Who made the changes?

When were the changes made?

Once you have installed GIT, the very first task can be to create a new repository so that GIT can start tracking your files. To start this, you need to provide basic configuration information to GIT like who you are. This can be achieved in GIT as below:

Adding Configuration Information — GIT CONFIG

The “— global” in the above command means that we are going to use the given values of user.email and user.name for all repositories that we will work with.

Creating a new repository

The next step is to create a new repository. For this, we can create a new folder and create a GIT repository inside it using the “git init” command.

first_repo is a folder under which we have created a new repository. Remember that the repository is the place where we will keep all the files that we want GIT to track.

The init command creates an empty git repository under the folder “first_repo”. If we check the contents of the first_repo folder, we will see a directory “.git”

This is called a Git directory. It is the database that stores the changes and keeps change history. There are a bunch of files and directories inside “.git”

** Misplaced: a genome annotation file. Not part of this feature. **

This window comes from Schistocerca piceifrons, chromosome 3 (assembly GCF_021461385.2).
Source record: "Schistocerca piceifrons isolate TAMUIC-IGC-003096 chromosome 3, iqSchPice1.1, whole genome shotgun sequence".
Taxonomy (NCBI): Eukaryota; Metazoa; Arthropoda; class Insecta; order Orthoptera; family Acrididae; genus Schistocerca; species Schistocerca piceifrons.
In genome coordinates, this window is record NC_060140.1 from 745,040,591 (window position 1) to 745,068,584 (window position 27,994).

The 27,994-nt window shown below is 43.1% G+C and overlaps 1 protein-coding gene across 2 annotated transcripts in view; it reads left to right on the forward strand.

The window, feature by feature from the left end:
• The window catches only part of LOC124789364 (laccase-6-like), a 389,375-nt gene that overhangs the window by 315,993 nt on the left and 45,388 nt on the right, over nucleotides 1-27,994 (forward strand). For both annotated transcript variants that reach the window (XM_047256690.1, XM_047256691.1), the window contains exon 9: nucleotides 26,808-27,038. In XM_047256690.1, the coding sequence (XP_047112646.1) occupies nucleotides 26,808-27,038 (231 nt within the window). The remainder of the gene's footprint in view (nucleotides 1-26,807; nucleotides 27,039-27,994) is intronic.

These directories and files should not be touched or manipulated directly. Whenever a repository is cloned, it is this “.git” directory that is copied.

The area outside the git directory is called the “working tree”. It is the place where current or new files are kept. You have to start tracking a new file by using the “git add” command.

Adding new files to track

Currently, our working tree or working directory is empty. We will copy a file “expenses.xlsx” that we want GIT to track.

The content of this excel file is as follows:

We now have a file in the working tree. We will use the “git add” command to ask GIT to start tracking it.

The “git add” command adds the file to something called “staging area”. The Staging Area(also known as index) is a file maintained by GIT that contains information about which files and what changes are going to be “committed”. This is a very important concept. Files in GIT can be in any of the below 3 states: